I was more than a little daunted when I made the first trek from the West Garage to Forbes on move-in day. It seemed like a universe away from university proper, perched on the side of Alexander Street, cut off from main campus by a quagmire of fences and yellow construction tape. There were 6-foot-deep holes here and there in the pavement, roped off by yellow tape, welcoming us to the land of Forbes.
I spent my first week nursing blisters from walking several times to and from Forbes every day for classes, club meetings and late meal. After that first week, I resigned myself to wearing my boring old sneakers instead of all the cute shoes I bought for college. For a notoriously slow walker like me, the trek was a marathon. That, combined with a paralyzing paranoia of being late, had me leaving 20 minutes early for classes everyday, ensuring my peace of mind as I slowly snailed along. On my second day of classes I woke up at eight, confusing the buzzing of a construction truck for the buzzing of my alarm clock. Getting places was a hassle because once I was cozily ensconced in my room, I didn’t want to leave again. I dreaded the long late-night walks to paint at the art studio at the far end of Nassau Street.
When classes started picking up in speed, and the weight of a million assignments hung heavily in my mind, the walks to and from Forbes became therapeutic. I began to enjoy the 15-minute breaks from constant stress. When President Eisgruber mentioned expanding Forbes as a possibility to increase the student body size, the knee-jerk reaction was, “Who’d want to live in Forbes?” I, or anyone else from Forbes, could answer that question. There’s something magical about living off main campus; I come back after a long day of classes to a place that’s familiar. I like the separation between school and dorms. At the end of the day, when I cross Alexander Street and see the familiar white paned windows and red brick walls, it feels like I’m going home. When I come back, my day is done. Though Forbes jokes are tossed around all the time for an easy laugh, there are benefits of living here that nobody else experiences. The popular conception that living farther away from everyone else brings us closer together is true. I find that I'm closer with people in Forbes because once we’re back for the night, we usually stay in and hang around. Instead of making the trek to Frist for late meal, we have study breaks in the Blackbox theater, stage impromptu ping-pong battles in the basement at midnight and watch Star Trek in the lounge until dawn. When I was choosing groups for Asian American Student Association projects, the Forbesians chose together and we ended up with a video production group who all lived in Forbes. My video group leader (who’s also in Forbes) told us that the same thing happened the year before as well.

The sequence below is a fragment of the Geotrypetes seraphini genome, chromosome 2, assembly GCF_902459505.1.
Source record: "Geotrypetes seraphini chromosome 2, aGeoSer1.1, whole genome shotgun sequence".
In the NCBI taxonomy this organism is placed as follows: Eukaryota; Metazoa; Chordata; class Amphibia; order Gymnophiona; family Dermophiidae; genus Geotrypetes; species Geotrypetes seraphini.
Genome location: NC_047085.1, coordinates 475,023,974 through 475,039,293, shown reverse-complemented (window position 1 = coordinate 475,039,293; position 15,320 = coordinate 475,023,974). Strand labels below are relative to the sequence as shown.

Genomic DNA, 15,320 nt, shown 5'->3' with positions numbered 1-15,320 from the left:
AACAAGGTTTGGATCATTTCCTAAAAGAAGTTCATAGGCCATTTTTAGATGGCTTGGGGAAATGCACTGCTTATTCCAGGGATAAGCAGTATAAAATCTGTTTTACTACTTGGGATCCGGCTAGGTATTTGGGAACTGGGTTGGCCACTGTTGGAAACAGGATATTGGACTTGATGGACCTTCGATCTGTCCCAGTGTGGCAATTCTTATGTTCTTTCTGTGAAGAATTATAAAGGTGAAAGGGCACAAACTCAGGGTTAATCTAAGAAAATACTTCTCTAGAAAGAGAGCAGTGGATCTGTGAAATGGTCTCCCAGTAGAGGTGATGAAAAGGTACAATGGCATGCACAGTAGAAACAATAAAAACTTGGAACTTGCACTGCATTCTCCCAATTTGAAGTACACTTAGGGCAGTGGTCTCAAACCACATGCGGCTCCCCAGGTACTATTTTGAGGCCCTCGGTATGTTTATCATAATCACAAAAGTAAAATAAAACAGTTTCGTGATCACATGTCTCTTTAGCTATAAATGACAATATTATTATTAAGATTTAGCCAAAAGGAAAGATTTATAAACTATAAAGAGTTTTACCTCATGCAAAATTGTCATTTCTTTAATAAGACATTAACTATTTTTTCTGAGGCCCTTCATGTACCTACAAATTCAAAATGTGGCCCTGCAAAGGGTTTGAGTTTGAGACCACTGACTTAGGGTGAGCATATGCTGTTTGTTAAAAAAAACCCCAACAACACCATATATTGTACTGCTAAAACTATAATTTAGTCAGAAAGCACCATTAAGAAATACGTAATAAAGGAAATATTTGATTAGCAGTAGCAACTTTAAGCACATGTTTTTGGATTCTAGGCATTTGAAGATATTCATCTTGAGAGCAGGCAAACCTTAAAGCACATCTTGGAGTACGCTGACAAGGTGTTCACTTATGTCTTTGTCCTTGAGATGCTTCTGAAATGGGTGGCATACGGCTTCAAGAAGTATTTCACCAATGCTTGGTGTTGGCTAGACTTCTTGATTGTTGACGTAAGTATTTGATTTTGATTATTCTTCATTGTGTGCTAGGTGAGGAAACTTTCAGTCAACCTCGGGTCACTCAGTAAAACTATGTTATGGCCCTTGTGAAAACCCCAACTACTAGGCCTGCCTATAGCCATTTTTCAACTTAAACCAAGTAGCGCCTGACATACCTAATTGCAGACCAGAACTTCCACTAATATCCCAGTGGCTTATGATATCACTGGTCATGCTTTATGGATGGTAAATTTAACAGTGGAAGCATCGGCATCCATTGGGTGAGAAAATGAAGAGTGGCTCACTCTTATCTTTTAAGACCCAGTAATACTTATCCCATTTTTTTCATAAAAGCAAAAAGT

I’ve come to terms with living in a different time zone. I’ve found it relaxing to be far away from where I have class, to live in a dorm that’s just home and not school. I’ve been looking out the window every morning when I wake up, and I noticed that there’s now a new fence put up across the street. When the new arts center opens up, I’ll be the first to see it when I open my window one morning. When there were gunshots reported in Nassau Hall, I felt a small twinge of smugness in being safe and sound in Forbes, far, far away from up-campus turmoil.
I’ve come to the conclusion that Forbes is a blessing in disguise. In exchange for walking 15 minutes to class everyday, I don’t have to worry about the freshman 15. It’s worth the walk and more for that chocolate fountain once a week, so for all of you non-Forbesians out there: I’ll see you Sunday.